The final work was Beethoven’s Symphony No 2 in D Major.  This work was completed in 1802 while the composer was living in Heiligenstadt.  Oddly enough this bright and cheerful work gives no hint of the anguish that the composer was suffering as a result of his incipient deafness.  In the traditional four movements, it opens slowly with several melodic themes which are developed and heard later in the work.  The symphony is bright and cheerful throughout, although it was not immediately accepted at its premiere in Vienna in 1803.  The Larghetto movement begins with a meltingly beautiful melody not unlike Schubert might have written.  To this is added a second and third subject to bring the whole to a powerful climax before returning to the first theme.  The Scherzo is in true comic fashion bright and breezy.  The final movement, Allegro molto continues in light hearted fashion with the woodwinds, especially the bassoon, floating above the scurrying strings.  A pizzicato passage in the coda offers a sense of mystery before the symphony is brought to a happy conclusion.  This work was a happy choice to conclude what proved to be a well-balanced program.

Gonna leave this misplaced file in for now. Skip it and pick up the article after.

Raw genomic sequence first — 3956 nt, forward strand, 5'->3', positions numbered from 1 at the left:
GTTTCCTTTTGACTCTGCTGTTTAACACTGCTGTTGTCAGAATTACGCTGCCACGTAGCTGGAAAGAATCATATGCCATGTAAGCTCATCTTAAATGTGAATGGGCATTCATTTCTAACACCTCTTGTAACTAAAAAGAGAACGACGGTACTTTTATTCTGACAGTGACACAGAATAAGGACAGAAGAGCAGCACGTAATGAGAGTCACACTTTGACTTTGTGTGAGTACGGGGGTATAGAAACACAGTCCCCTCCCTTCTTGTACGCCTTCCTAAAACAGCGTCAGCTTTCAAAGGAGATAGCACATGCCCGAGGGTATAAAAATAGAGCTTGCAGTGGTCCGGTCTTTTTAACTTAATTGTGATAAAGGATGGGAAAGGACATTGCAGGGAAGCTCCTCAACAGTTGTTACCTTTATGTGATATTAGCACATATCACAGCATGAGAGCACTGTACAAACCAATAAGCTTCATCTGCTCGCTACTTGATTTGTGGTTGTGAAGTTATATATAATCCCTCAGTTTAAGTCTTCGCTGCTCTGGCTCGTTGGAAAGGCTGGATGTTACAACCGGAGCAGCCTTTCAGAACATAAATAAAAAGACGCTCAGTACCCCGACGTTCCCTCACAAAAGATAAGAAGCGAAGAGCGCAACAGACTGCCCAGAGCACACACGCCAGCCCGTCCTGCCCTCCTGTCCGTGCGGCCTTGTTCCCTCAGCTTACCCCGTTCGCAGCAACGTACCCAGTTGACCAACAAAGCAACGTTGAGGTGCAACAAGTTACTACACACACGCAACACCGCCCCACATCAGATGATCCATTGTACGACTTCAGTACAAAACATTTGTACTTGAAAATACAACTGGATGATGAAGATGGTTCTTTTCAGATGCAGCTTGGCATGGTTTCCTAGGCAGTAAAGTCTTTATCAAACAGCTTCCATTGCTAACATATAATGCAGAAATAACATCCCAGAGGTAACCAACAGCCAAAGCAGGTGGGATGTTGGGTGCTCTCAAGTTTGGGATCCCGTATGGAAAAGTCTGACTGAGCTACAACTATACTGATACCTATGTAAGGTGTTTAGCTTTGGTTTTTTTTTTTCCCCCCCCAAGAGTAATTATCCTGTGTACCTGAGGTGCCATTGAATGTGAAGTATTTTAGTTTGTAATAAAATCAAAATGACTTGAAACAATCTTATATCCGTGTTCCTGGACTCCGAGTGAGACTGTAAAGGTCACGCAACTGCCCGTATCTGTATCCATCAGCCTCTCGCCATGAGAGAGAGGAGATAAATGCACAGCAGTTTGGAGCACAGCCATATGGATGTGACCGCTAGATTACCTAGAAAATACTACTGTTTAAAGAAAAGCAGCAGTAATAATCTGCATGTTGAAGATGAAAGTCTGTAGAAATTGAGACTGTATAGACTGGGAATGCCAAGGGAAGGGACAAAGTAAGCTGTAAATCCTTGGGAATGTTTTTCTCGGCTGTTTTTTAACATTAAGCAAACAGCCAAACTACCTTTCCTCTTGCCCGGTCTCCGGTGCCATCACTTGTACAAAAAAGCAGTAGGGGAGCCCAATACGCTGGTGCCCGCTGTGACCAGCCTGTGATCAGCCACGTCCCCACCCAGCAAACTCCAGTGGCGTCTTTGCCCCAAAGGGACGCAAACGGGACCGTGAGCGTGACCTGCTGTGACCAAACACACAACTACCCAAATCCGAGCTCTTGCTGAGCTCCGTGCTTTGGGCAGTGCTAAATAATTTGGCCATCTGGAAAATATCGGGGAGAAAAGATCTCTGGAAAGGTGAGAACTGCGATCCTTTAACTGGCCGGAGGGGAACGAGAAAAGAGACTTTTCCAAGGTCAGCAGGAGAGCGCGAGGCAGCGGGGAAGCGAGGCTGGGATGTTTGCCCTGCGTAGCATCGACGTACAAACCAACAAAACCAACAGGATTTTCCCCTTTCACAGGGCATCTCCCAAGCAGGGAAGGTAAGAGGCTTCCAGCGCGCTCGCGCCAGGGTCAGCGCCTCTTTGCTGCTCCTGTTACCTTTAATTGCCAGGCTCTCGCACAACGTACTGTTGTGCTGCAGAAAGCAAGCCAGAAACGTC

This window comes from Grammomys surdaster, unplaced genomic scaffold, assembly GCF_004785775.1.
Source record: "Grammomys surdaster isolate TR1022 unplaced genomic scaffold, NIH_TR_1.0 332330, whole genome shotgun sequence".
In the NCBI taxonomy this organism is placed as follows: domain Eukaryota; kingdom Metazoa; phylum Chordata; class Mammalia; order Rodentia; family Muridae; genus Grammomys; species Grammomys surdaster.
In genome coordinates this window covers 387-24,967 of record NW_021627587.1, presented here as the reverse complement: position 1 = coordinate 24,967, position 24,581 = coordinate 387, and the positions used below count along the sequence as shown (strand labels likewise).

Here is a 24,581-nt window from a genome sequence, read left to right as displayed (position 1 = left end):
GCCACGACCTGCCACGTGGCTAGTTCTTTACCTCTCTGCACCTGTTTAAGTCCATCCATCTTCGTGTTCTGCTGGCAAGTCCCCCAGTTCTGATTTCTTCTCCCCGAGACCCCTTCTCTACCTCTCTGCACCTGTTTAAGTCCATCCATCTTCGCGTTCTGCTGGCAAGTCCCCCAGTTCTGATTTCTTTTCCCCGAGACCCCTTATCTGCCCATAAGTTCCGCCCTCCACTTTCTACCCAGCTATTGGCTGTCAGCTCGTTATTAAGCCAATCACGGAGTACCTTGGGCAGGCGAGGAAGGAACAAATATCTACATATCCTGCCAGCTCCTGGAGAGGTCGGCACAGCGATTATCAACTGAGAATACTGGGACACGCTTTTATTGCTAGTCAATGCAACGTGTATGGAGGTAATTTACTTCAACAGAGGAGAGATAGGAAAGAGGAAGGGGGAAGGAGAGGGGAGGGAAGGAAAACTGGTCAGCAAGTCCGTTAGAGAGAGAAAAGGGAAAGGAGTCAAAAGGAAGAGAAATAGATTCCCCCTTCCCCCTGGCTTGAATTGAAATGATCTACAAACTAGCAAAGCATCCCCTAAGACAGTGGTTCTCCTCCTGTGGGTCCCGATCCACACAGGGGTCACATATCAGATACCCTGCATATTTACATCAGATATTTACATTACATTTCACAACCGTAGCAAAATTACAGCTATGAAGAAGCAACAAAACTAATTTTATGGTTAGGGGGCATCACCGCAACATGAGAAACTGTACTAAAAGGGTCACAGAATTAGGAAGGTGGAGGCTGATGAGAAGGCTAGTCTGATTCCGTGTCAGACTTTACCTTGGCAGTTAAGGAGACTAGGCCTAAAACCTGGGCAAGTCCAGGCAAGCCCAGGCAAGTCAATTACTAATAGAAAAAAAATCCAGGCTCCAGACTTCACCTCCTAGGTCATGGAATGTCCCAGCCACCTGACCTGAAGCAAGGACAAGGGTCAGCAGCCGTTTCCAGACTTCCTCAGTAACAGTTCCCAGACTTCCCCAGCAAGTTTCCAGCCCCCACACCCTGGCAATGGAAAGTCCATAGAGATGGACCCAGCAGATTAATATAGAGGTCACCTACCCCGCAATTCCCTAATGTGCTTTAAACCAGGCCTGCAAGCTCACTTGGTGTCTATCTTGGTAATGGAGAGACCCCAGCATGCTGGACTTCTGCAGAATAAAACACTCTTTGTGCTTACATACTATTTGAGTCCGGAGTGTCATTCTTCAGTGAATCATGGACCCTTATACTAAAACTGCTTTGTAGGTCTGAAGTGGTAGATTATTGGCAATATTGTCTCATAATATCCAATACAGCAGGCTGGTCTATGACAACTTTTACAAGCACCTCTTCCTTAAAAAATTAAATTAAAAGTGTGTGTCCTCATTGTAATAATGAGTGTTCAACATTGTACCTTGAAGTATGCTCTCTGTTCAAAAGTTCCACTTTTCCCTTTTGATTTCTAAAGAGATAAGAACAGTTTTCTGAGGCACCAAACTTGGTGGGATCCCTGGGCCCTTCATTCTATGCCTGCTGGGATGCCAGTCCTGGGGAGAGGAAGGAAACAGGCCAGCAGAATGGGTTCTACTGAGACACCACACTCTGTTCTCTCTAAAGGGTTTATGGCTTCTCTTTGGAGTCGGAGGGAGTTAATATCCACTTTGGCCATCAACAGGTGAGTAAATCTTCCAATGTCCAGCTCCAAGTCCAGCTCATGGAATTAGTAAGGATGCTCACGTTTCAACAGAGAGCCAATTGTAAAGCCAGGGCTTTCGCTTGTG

The next St Matthew’s Chamber Orchestra concert on May 20th will feature Hawke’s Bay conductor, Jose Aparicio and Auckland University Students, the Bach Brandenburg Concerto no. 4, various Arias and Schubert’s Symphony No 5.

Robert O’Hara

Review of November 2017 Concert